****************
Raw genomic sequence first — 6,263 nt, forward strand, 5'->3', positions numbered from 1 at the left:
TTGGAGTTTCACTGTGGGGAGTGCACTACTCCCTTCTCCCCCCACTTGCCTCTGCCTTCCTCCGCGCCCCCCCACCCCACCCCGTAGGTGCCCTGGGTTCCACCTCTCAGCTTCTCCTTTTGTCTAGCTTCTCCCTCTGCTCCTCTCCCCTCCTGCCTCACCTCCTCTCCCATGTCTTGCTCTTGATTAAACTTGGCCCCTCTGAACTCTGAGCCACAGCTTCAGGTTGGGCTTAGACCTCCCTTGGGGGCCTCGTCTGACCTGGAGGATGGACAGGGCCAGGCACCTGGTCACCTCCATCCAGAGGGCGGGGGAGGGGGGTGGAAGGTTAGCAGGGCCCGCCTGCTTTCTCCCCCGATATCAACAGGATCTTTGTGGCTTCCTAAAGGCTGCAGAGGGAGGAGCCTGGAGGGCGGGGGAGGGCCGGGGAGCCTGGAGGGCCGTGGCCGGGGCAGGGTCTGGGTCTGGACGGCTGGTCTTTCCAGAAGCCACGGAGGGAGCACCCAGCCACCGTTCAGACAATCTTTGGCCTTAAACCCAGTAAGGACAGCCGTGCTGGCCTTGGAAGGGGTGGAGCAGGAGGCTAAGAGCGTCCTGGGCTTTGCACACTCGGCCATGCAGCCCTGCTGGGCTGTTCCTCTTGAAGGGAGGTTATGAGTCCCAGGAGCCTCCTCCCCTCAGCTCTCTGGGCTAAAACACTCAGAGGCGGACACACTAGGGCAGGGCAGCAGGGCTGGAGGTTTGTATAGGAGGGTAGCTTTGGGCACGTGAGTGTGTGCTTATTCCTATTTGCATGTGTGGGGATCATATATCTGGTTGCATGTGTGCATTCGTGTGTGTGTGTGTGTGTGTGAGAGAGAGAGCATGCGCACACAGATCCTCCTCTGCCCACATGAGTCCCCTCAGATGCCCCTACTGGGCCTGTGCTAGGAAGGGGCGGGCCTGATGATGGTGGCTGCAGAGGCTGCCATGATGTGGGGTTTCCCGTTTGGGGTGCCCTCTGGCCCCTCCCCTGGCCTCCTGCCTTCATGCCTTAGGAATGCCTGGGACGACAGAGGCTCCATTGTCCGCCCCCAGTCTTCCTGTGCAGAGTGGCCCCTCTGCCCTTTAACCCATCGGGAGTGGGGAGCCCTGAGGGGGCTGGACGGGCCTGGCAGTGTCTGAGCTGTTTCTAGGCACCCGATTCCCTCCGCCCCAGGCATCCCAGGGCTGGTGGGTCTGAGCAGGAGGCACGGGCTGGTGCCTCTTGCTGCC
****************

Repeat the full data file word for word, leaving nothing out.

Raw genomic sequence first — 6,263 nt, forward strand, 5'->3', positions numbered from 1 at the left:
TTGGAGTTTCACTGTGGGGAGTGCACTACTCCCTTCTCCCCCCACTTGCCTCTGCCTTCCTCCGCGCCCCCCCACCCCACCCCGTAGGTGCCCTGGGTTCCACCTCTCAGCTTCTCCTTTTGTCTAGCTTCTCCCTCTGCTCCTCTCCCCTCCTGCCTCACCTCCTCTCCCATGTCTTGCTCTTGATTAAACTTGGCCCCTCTGAACTCTGAGCCACAGCTTCAGGTTGGGCTTAGACCTCCCTTGGGGGCCTCGTCTGACCTGGAGGATGGACAGGGCCAGGCACCTGGTCACCTCCATCCAGAGGGCGGGGGAGGGGGGTGGAAGGTTAGCAGGGCCCGCCTGCTTTCTCCCCCGATATCAACAGGATCTTTGTGGCTTCCTAAAGGCTGCAGAGGGAGGAGCCTGGAGGGCGGGGGAGGGCCGGGGAGCCTGGAGGGCCGTGGCCGGGGCAGGGTCTGGGTCTGGACGGCTGGTCTTTCCAGAAGCCACGGAGGGAGCACCCAGCCACCGTTCAGACAATCTTTGGCCTTAAACCCAGTAAGGACAGCCGTGCTGGCCTTGGAAGGGGTGGAGCAGGAGGCTAAGAGCGTCCTGGGCTTTGCACACTCGGCCATGCAGCCCTGCTGGGCTGTTCCTCTTGAAGGGAGGTTATGAGTCCCAGGAGCCTCCTCCCCTCAGCTCTCTGGGCTAAAACACTCAGAGGCGGACACACTAGGGCAGGGCAGCAGGGCTGGAGGTTTGTATAGGAGGGTAGCTTTGGGCACGTGAGTGTGTGCTTATTCCTATTTGCATGTGTGGGGATCATATATCTGGTTGCATGTGTGCATTCGTGTGTGTGTGTGTGTGTGTGAGAGAGAGAGCATGCGCACACAGATCCTCCTCTGCCCACATGAGTCCCCTCAGATGCCCCTACTGGGCCTGTGCTAGGAAGGGGCGGGCCTGATGATGGTGGCTGCAGAGGCTGCCATGATGTGGGGTTTCCCGTTTGGGGTGCCCTCTGGCCCCTCCCCTGGCCTCCTGCCTTCATGCCTTAGGAATGCCTGGGACGACAGAGGCTCCATTGTCCGCCCCCAGTCTTCCTGTGCAGAGTGGCCCCTCTGCCCTTTAACCCATCGGGAGTGGGGAGCCCTGAGGGGGCTGGACGGGCCTGGCAGTGTCTGAGCTGTTTCTAGGCACCCGATTCCCTCCGCCCCAGGCATCCCAGGGCTGGTGGGTCTGAGCAGGAGGCACGGGCTGGTGCCTCTTGCTGCC